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Title: Very truly, I tell you, the one who believes in me will also do the works that I do and, in fact, will do greater works than these…
Preacher: The Very Revd Dominic Barrington, Dean of York
Date: 07 May 2023 11.00am
My Sunday newspaper has, I think, some twenty articles about yesterday’s Coronation. Because I read it online, I can’t tell you how many pages of print this represents, but it is a vast amount of what were once called ‘column inches’ about one single event. Now, I’m an Observer and Guardian reader, and therefore several of the articles were critical of the monarchy rather than in praise of it (which is not an outlook with which I happen to agree).
I suspect papers that are more ‘pro-establishment’ may well have devoted even more space to yesterday’s ‘big event’. And even if you are staunchly in favour of the royal family, you may have found the amount of press and media coverage of the Coronation just a little bit overwhelming.
If that is the case, you might prefer to turn your attention to our country’s long-running satirical magazine Private Eye, which dealt with the Coronation very succinctly on its recent front cover. Lacking its customary photo and humorous caption, in bold letters it simply asserted what it felt were the bare facts about what happened yesterday morning: Man in hat sits on chair.
And, in a ceremony which lasted almost two hours, if you were not paying close attention to the proceedings, you might well think that this was an accurate, albeit brief, description of what took place: man in hat sits on chair.
But the one who believes in me…will do greater works than these…
…which must have been a rather strange sentiment for the Christians who lived in Pontus, Galatia, Cappadocia, Asia and Bithynia, in the latter part of the first century. For it was to these followers of Jesus, collectively referred to in the NRSV translation as ‘the exiles of the Dispersion’, that the so-called First Letter of Peter is addressed.
1 Peter is not an entirely straight-forward document, and there is a wide range of scholarly opinion about it, including whether or not it was actually written by Simon Peter himself. But what is not in doubt is that its recipients were outcasts. To quote from the passage we just heard, it could be said of them that they, ‘were not a people’.
These early followers of Jesus in what is now modern-day Turkey were (to use a different translation) ‘foreigners’ – foreigners in a strange land, or, at best, ‘resident aliens’. And – just as is the case in too many places across the world today – these people paid a heavy price for allowing their faith to dictate how they lived their daily lives. They were subject to discrimination and persecution and made to live on the margins of their society.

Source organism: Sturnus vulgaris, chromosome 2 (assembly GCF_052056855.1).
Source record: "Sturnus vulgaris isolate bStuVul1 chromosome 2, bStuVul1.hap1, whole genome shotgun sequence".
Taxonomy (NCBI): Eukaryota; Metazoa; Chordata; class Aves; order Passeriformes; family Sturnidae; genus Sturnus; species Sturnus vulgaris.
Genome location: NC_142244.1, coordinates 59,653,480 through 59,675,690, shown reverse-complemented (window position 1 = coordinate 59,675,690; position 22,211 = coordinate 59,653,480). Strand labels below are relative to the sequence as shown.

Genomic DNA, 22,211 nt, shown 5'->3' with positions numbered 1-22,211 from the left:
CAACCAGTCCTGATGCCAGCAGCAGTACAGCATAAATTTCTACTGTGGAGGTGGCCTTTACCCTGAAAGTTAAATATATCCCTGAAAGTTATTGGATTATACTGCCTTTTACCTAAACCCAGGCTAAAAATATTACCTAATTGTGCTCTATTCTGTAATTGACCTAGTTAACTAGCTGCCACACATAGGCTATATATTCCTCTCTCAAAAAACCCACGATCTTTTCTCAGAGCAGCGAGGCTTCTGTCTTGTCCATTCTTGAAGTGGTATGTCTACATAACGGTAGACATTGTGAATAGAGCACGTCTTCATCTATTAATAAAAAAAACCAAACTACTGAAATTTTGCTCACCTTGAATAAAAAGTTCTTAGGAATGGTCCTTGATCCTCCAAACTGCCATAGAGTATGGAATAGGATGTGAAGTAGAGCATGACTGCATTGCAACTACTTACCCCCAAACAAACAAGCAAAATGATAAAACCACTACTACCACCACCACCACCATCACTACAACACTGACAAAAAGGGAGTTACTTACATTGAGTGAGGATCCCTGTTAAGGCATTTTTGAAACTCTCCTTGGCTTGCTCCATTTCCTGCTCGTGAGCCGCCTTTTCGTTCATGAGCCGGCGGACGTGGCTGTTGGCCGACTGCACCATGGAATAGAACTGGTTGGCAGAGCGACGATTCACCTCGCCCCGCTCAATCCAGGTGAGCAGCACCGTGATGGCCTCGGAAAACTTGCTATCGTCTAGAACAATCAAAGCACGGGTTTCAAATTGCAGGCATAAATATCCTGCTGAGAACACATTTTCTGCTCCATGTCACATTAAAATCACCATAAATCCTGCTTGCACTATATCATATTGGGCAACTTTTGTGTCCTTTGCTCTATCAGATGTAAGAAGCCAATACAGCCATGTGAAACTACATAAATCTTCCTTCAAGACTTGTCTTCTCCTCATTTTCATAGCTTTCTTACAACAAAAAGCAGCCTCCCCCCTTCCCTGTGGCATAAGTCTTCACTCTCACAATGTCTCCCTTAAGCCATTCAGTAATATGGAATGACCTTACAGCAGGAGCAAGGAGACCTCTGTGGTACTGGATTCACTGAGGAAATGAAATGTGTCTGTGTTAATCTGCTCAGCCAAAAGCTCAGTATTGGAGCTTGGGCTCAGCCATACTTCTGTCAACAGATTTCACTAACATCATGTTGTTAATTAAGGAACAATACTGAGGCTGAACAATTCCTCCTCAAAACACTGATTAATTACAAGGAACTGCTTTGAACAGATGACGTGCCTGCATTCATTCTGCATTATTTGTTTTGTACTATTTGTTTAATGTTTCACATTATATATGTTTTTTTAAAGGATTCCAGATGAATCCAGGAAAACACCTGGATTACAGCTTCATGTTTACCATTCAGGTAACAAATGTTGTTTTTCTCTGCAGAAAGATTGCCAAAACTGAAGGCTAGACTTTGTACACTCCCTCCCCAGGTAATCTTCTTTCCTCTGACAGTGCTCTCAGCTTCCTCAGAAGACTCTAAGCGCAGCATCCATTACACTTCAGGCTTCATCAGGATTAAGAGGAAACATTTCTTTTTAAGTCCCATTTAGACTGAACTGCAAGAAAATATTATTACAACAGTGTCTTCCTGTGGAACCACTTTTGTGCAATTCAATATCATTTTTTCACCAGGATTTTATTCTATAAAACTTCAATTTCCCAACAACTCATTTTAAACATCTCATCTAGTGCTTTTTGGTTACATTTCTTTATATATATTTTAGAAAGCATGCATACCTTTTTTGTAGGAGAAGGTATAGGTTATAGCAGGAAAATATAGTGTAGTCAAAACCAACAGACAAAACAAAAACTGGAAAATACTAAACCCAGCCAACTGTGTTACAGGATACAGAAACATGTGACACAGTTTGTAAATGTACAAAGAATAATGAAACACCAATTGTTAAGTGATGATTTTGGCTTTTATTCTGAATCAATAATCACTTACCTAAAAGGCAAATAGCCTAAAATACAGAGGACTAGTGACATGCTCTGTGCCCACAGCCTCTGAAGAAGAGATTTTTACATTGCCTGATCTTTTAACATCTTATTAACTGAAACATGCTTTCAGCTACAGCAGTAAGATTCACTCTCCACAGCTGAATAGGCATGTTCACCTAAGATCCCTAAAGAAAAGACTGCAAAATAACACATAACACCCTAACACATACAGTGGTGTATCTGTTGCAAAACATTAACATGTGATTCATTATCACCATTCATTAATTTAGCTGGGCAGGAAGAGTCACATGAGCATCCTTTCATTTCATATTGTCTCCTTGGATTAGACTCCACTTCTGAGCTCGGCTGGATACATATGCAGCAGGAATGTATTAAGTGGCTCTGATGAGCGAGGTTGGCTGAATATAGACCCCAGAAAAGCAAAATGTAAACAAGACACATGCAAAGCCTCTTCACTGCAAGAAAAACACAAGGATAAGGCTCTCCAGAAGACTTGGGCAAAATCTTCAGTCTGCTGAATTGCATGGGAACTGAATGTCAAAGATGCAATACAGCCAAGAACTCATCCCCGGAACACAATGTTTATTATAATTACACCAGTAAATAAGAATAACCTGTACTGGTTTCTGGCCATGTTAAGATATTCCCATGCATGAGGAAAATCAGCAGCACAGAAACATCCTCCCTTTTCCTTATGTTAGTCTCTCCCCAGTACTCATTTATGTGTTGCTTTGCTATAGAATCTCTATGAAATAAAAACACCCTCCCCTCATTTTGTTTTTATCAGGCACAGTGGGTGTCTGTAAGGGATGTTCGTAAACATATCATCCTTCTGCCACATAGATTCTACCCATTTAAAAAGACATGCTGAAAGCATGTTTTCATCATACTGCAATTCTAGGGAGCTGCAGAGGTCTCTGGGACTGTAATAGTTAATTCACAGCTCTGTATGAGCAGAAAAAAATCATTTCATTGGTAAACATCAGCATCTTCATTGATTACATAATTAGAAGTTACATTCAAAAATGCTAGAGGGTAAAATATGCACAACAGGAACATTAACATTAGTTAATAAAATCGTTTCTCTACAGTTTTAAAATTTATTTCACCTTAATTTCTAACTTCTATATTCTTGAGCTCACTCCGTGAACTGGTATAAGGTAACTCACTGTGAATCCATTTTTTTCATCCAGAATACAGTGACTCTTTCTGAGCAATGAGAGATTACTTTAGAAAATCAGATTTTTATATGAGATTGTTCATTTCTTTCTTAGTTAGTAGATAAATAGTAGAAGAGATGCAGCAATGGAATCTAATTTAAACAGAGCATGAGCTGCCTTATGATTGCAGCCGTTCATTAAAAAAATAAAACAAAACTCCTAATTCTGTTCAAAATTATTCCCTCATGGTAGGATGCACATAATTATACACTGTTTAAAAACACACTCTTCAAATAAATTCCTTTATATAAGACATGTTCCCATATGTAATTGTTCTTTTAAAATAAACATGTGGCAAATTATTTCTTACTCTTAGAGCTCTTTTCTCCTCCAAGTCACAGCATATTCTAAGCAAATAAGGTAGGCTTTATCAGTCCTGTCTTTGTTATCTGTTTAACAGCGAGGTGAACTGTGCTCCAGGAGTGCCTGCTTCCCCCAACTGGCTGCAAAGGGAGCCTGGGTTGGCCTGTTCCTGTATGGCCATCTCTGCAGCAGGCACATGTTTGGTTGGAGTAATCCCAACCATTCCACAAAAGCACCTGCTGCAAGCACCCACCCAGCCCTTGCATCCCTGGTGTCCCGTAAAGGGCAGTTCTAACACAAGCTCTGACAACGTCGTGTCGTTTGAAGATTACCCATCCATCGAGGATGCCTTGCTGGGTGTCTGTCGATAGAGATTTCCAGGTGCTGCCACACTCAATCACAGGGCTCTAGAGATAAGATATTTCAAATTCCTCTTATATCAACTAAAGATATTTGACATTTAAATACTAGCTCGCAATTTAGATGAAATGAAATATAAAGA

So, if the words of the Fourth Gospel had managed to reach this part of the Roman Empire by the time 1 Peter was written, the recipients might just have wondered how on earth they could do the works that Jesus did, let alone undertake ‘greater works than these’. For, surely, it is a remarkable statement that anyone – in any context or era at all – that anyone could do something greater than Jesus. Even for those who have good reason to be confident about they way they live their lives, the very notion reeks of arrogance. And, for these excluded and marginalized Christians of Asia Minor, the sentiment would, surely, be utterly bewildering.
But, as we heard read, this small and hard-pressed community who once ‘were not a people’, discover that, in fact something has happened and that ‘now [they] are God’s people’.
For the one who believes in me…will do greater works than these…
And that must also have been fairly bewildering for the first disciples of Jesus who heard those words uttered on the very lips of Jesus himself. Especially when you look at this passage in its proper context. For, despite this now being the fifth Sunday of Eastertide, our gospel reading takes us right back to the night of Maundy Thursday – it takes to no lesser a place than the Last Supper. And that is a curious context indeed to be suggesting that any of Jesus’ disciples could aspire to any kind of work or deed that might attract a label to do with greatness.
For just a few verses earlier, Judas Iscariot has gone out into the deep darkness of that night of nights to betray Jesus to the Jewish authorities. And, as if that was not bad enough, in response to Simon Peter’s claim that he would lay down his life for Jesus, his Lord and master has told him bluntly that, in fact, before the cock crows, ‘you will have denied me three times’.
But yet, for all that failure, for all that cowardice, for all that sinfulness and betrayal, the one who believes in me will also do the works that I do [says Jesus] and, in fact, will do greater works than these…
How can this be? And – while we are asking some searching questions – was Private Eye correct? Was yesterday, for all its pomp and ceremony, was yesterday’s great event simply a case that a man in hat sits on a chair?
Those are not flippant questions, and nor are they irrelevant questions. For we have no business being in church this morning if we – who claim to be followers of Jesus – if we are not prepared to aspire to the seemingly impossible challenge of undertaking greater works than Jesus himself.
And in an age where not everyone in the United Kingdom of Great Britain and Northern Ireland is a monarchist, it is also neither flippant or irrelevant for us to work out why yesterday’s great liturgy is, in fact, more than just man in hat sits on a chair. Especially as the two questions share an answer that is rooted – deeply rooted – in the Scriptures that we have just heard read.